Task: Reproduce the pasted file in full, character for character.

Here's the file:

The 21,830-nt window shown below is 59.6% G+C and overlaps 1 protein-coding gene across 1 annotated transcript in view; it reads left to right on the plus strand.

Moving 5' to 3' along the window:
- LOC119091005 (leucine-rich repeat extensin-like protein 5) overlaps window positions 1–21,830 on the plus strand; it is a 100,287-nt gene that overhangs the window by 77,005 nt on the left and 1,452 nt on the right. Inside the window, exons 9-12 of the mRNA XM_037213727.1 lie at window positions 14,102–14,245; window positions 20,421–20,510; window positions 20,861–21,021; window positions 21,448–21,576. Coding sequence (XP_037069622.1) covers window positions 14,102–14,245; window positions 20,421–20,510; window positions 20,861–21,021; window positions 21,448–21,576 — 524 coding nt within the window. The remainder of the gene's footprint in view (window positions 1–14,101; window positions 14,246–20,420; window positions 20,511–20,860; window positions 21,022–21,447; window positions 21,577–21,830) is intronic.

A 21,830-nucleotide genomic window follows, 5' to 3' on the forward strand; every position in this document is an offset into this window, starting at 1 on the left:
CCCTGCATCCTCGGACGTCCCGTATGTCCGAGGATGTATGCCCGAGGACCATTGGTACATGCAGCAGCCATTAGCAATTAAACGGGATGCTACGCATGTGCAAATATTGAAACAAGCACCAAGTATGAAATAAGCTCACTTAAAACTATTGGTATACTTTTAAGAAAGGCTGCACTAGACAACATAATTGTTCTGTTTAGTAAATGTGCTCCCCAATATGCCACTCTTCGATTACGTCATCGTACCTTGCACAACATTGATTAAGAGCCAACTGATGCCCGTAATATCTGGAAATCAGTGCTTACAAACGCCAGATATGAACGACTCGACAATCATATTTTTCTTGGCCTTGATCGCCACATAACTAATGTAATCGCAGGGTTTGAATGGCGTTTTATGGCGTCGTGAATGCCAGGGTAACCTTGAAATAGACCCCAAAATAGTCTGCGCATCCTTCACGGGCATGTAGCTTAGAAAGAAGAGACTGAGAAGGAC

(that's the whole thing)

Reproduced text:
The 21,830-nt window shown below is 59.6% G+C and overlaps 1 protein-coding gene across 1 annotated transcript in view; it reads left to right on the plus strand.

Moving 5' to 3' along the window:
- LOC119091005 (leucine-rich repeat extensin-like protein 5) overlaps window positions 1–21,830 on the plus strand; it is a 100,287-nt gene that overhangs the window by 77,005 nt on the left and 1,452 nt on the right. Inside the window, exons 9-12 of the mRNA XM_037213727.1 lie at window positions 14,102–14,245; window positions 20,421–20,510; window positions 20,861–21,021; window positions 21,448–21,576. Coding sequence (XP_037069622.1) covers window positions 14,102–14,245; window positions 20,421–20,510; window positions 20,861–21,021; window positions 21,448–21,576 — 524 coding nt within the window. The remainder of the gene's footprint in view (window positions 1–14,101; window positions 14,246–20,420; window positions 20,511–20,860; window positions 21,022–21,447; window positions 21,577–21,830) is intronic.

A 21,830-nucleotide genomic window follows, 5' to 3' on the forward strand; every position in this document is an offset into this window, starting at 1 on the left:
CCCTGCATCCTCGGACGTCCCGTATGTCCGAGGATGTATGCCCGAGGACCATTGGTACATGCAGCAGCCATTAGCAATTAAACGGGATGCTACGCATGTGCAAATATTGAAACAAGCACCAAGTATGAAATAAGCTCACTTAAAACTATTGGTATACTTTTAAGAAAGGCTGCACTAGACAACATAATTGTTCTGTTTAGTAAATGTGCTCCCCAATATGCCACTCTTCGATTACGTCATCGTACCTTGCACAACATTGATTAAGAGCCAACTGATGCCCGTAATATCTGGAAATCAGTGCTTACAAACGCCAGATATGAACGACTCGACAATCATATTTTTCTTGGCCTTGATCGCCACATAACTAATGTAATCGCAGGGTTTGAATGGCGTTTTATGGCGTCGTGAATGCCAGGGTAACCTTGAAATAGACCCCAAAATAGTCTGCGCATCCTTCACGGGCATGTAGCTTAGAAAGAAGAGACTGAGAAGGAC